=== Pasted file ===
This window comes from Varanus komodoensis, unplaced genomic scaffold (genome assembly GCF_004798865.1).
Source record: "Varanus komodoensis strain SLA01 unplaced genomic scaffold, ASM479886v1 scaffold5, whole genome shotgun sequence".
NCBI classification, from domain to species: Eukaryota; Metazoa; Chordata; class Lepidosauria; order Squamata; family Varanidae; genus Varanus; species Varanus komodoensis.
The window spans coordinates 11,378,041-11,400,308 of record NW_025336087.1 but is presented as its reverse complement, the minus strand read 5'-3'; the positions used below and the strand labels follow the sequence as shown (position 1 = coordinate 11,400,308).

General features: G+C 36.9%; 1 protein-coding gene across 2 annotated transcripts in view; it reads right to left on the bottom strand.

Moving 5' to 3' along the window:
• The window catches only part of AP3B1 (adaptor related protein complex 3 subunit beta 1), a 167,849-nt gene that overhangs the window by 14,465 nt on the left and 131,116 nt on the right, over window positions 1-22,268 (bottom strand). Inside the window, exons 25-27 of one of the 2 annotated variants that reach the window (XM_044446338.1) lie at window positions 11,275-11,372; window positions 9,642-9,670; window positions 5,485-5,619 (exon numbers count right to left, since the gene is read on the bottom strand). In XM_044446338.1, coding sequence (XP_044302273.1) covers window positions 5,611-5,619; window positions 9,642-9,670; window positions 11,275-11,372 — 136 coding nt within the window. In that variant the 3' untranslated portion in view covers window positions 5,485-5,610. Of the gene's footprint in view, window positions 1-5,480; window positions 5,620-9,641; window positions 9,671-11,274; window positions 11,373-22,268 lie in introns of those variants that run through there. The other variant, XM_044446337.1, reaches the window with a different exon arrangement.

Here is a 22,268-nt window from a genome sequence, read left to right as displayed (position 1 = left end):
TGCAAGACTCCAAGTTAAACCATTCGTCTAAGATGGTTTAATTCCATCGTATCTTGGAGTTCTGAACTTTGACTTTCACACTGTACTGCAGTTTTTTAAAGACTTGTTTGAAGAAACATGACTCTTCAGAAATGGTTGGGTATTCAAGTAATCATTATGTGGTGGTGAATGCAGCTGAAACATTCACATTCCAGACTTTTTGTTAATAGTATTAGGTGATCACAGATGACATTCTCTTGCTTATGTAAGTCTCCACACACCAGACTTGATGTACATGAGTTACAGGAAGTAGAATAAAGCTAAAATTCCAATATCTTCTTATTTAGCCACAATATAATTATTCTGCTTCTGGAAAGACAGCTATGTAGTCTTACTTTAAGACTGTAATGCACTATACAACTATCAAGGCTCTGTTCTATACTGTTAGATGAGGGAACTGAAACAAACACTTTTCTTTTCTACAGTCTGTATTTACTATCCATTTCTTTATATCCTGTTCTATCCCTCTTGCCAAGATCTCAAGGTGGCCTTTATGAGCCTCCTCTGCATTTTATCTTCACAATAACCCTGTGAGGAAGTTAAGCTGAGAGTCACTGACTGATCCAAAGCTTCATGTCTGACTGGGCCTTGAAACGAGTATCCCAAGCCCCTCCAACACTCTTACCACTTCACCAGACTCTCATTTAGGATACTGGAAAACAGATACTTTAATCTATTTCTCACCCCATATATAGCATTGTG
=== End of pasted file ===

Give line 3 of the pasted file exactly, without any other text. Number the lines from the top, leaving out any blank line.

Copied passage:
NCBI classification, from domain to species: Eukaryota; Metazoa; Chordata; class Lepidosauria; order Squamata; family Varanidae; genus Varanus; species Varanus komodoensis.